(For full video, see the end of this post)
It's not everyday you see a video that has a movie star – Christian Slater – talking about copier and printer security.
HP did just that with a video called, The Wolf (we've embedded it below for you to watch – it's really good).
It opens with the following lines and ominous music:
There are hundreds of millions of business printers in the world.
Less than 2% of them are secure.
While I don't know the research behind that statistic, copier and printer security IS a real issue. If you don't include this hardware in your security strategy, you're leaving an open door for any hacker to walk through to steal your information or hold it for ransom.
If you're cynical, you might disregard this as a marketing ploy by HP.
Yes, it is marketing. However, all of the scenarios shown in the mini-movie are real.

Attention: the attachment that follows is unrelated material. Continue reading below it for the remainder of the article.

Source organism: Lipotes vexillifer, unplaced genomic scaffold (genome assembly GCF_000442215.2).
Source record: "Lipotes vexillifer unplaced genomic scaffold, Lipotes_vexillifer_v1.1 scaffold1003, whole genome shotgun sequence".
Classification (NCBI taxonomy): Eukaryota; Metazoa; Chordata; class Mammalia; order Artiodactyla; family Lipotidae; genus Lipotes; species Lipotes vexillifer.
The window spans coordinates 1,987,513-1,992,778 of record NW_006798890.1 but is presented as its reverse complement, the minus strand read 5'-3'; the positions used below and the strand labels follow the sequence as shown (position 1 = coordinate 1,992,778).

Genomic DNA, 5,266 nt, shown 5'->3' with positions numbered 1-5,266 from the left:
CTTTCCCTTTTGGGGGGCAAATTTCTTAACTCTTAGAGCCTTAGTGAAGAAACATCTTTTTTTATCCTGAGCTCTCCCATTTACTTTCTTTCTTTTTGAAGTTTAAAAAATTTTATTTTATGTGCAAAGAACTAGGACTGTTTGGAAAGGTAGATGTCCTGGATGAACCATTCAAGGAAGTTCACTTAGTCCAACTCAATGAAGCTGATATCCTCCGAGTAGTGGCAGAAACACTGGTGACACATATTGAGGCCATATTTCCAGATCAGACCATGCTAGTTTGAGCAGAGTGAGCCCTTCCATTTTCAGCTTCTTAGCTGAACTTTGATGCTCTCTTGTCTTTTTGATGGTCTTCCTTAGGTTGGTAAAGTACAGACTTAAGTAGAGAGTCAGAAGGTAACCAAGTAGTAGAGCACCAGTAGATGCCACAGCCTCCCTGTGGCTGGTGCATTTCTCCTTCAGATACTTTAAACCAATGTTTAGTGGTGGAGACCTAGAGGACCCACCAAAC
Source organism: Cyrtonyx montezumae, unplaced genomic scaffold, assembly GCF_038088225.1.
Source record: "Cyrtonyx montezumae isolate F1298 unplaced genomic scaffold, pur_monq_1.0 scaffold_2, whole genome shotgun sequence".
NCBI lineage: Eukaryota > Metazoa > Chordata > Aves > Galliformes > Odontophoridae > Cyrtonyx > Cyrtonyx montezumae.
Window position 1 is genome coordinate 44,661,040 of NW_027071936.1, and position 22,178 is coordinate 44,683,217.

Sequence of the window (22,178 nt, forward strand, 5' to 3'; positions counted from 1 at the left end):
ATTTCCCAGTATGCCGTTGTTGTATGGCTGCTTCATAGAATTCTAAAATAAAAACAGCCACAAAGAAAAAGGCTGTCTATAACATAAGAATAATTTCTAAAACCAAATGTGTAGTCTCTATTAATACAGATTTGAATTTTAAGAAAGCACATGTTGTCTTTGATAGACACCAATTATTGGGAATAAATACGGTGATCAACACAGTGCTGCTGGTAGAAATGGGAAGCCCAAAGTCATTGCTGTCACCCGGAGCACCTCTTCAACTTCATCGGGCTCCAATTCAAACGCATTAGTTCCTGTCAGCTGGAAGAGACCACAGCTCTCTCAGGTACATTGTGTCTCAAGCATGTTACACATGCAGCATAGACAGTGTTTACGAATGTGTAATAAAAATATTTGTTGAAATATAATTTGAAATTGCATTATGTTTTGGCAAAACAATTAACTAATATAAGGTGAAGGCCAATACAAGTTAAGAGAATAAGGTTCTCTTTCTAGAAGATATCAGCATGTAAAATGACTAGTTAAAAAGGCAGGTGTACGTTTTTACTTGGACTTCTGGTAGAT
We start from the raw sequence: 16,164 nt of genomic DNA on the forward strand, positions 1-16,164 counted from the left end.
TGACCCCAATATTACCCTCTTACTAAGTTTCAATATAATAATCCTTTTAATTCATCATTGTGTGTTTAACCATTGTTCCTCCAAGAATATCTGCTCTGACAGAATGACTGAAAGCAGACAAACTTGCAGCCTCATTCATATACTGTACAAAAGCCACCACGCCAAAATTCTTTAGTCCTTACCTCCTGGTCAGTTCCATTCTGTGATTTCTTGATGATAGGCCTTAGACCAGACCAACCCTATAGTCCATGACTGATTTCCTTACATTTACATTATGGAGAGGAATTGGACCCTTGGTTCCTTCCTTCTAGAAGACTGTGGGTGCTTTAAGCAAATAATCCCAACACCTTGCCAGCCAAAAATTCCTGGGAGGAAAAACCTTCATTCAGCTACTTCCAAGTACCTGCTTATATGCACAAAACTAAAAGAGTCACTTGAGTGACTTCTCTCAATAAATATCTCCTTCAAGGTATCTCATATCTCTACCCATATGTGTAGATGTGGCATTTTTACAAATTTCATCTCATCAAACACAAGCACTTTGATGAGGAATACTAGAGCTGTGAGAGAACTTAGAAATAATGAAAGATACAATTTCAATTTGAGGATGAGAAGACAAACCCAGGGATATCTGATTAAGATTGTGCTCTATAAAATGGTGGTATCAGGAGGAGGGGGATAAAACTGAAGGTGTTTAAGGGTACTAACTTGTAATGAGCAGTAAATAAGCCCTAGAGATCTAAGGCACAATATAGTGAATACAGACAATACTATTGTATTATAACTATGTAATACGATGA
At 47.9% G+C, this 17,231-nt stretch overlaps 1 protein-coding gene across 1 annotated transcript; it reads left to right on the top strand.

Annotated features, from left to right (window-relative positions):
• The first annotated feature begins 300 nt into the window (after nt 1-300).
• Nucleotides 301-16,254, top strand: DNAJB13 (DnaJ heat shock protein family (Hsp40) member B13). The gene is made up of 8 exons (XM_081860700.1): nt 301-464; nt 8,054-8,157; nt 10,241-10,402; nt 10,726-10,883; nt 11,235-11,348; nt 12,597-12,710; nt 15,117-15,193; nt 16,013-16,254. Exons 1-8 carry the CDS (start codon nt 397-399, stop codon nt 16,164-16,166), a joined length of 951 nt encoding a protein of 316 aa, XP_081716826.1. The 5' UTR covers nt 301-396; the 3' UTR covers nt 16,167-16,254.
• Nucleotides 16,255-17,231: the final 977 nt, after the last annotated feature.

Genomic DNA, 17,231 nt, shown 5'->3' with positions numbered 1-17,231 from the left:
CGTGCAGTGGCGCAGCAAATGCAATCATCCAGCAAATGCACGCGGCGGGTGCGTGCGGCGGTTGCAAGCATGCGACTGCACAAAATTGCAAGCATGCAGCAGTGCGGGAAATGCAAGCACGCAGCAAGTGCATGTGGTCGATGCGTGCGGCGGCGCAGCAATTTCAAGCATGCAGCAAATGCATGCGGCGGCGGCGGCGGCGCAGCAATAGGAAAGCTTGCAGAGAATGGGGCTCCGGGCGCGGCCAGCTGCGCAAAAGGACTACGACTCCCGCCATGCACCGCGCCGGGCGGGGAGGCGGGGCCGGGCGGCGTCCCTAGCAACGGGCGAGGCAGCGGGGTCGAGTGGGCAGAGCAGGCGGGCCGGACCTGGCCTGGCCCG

They can happen.
They DO happen.
There are two points in particular I'd like to reinforce:
- This IS a real potential problem
- Happy Birthday!
It's a Problem – Not Hype
Any network-connected printer or digital copier is a potential security hole. Including them in your security strategy isn't that hard, you just have to do it. So be sure you know where ALL of your print output devices are in your office and include them.
In fact, I've written about this before: Data Breaches and Your Digital Copier Hard Drive – What You Need to Do.
Employees can lay waste to the best security strategy with a careless click. 59% of ransomware attacks succeed via a phishing email.
At 1:35 of the video, Janice makes a mistake that's all too common for businesses that have been hacked. Our resident IT expert Mo Phalen wrote about avoiding hacks last month. Click here to read Go Fish – Protect Yourself and Your Business From Phishing Scams.
Read the post for all of the tips, but here's a basic one – if you receive an email that looks to good to be true from an unexpected source and it pushes for urgent action, beware of clicking on any links in it!
I've also written about print rules and how pull printing (often called follow me printing) can prevent security breaches. If you feel like you've got security covered and private/confidential information is locked down, fast forward to 4:20 for how a breach can happen in the real world.